That leaves MKG and Taylor as the two who absolutely have to get it done. Charlotte can clearly succeed with MKG scoring seven points a game, but an improvement on his part could very well separate this team from the rest of the pack of middling playoff teams in the Eastern Conference.

All this means that the main thing in flux is MKG's jumper. He shot 61 percent in the paint last season but under 31 percent everywhere else.

Charlotte needs him to improve offensively in order to improve the production from that position. His defensive ability is paramount to the team's success, but a lot hinges on his ability to take the next step. This is especially true with little else on the roster in terms of small forward talent. Taylor has been cleared for practice after his injury, but he has limited upside.

 

What It Should Look Like Next Season

Kent Smith/Getty Images

It is unreasonable to expect MKG to turn into an offensive threat overnight. Getting 10-12 points a night from him next year would be a big improvement. Clifford needs to get him out in the open court and have him more involved in the flow of the offense; otherwise, his growth will never come. Avoiding the growing pains will not give him the satisfaction of overcoming them.

The most beneficial scenario to employ in the present time would be to go with smaller lineups when MKG isn't on the floor. Henderson, Hairston and Stephenson are all a few inches and a couple pounds short of being able to play extended minutes at small forward, but all make up for it with athleticism.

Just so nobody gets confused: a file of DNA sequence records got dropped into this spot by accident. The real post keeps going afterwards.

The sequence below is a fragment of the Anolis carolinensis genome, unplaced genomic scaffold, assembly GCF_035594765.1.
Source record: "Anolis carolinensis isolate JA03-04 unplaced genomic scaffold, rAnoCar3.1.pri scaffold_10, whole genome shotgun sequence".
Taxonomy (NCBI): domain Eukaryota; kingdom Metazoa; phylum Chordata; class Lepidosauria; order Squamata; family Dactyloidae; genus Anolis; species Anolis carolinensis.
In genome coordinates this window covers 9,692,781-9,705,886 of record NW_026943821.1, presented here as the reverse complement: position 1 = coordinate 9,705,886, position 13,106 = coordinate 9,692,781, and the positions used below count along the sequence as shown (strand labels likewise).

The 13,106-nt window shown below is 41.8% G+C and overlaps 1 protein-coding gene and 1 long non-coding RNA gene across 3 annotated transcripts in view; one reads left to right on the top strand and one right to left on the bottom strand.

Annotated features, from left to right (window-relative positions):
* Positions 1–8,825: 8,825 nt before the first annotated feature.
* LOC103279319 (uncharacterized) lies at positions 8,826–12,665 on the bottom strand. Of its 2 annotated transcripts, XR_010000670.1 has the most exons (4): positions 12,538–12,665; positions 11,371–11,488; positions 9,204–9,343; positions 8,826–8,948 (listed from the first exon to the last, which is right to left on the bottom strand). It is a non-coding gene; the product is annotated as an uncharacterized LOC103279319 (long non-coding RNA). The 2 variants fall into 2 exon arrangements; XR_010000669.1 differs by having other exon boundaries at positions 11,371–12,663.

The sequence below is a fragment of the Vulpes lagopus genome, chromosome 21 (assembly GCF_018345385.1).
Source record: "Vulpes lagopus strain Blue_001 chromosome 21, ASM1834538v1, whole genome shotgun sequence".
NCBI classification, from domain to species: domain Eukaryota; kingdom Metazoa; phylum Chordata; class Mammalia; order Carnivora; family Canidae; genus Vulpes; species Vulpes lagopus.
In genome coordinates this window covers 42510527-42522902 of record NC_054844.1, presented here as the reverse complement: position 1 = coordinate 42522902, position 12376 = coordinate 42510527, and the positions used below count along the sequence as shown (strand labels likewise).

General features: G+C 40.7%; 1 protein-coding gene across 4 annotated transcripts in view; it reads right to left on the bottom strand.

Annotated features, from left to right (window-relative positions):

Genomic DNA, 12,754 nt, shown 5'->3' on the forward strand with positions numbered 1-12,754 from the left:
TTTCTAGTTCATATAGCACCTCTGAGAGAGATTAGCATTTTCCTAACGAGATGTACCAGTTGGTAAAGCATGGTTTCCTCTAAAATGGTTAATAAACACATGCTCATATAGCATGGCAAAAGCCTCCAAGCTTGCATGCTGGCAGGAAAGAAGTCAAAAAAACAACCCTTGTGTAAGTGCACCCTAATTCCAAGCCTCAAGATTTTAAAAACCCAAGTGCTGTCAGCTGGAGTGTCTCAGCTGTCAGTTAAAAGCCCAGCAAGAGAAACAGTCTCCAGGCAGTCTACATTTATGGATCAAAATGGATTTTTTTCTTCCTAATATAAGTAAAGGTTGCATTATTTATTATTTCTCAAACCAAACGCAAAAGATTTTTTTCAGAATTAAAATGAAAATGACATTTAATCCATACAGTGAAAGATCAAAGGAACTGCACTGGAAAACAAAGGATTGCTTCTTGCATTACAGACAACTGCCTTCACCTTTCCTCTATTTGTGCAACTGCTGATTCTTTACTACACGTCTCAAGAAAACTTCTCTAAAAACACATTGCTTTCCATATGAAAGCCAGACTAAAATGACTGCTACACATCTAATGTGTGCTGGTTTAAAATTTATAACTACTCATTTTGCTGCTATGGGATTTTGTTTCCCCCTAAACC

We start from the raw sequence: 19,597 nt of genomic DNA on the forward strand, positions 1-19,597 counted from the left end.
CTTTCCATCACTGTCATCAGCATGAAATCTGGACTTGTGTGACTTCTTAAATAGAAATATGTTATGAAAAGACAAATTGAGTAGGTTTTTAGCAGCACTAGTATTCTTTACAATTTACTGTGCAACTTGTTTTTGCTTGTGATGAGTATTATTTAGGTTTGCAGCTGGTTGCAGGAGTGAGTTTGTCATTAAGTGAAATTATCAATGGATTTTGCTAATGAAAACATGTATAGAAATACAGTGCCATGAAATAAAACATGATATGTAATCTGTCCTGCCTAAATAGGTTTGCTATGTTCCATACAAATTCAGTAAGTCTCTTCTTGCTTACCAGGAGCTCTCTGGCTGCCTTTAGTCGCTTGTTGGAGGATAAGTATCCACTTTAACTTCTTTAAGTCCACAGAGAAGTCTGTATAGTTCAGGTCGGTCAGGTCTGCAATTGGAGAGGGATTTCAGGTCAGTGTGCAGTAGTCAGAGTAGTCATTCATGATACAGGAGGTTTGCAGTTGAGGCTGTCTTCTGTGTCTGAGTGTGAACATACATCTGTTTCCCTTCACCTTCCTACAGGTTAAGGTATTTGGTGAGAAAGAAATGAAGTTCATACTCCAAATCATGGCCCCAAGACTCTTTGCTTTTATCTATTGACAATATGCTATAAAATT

The NBA is trending toward smaller lineups in general, and Stephenson is more than capable of guarding players with size on him. MKG should continue to improve and see an uptick in minutes, but there will still be a small amount of time when neither he nor Taylor is on the floor and Charlotte has to make do.

The size up front gives Clifford plenty of options with his backcourt. The additions of Vonleh and Williams inject some added size into the frontcourt in order to free up some other spots.

With the way this roster is situated, Charlotte is banking a lot on MKG. He will continue to wow people on defense, but Stephenson's presence will take an immense amount of pressure off of him. An exceptional defender in his own right, the triple-double machine will have no problem covering guys like LeBron James or Carmelo Anthony for brief stretches.

This team needs to play to its strengths. Clifford's defensive system runs plenty deep enough to accommodate a small lineup from time to time. Expect to see Walker, Henderson and Stephenson all on the court together with some regularity, because the matchup problems that backcourt would create should cancel out any slight defensive handicaps.

Clifford should have more fun with this roster since he can mix and match. Henderson, Taylor, Hairston and Gary Neal all off the bench will be a potent second unit, something Charlotte severely lacked last season.

Charlotte cannot really mess up this situation. The issue last year pertained more to the lack of overall talent and not so much the lack of small forward depth. Having MKG and arguably Jeff Taylor as the only traditional small forwards should not hold this roster back at all due to the bevy of shooting guards.

 

Follow Justin on Twitter @Hussington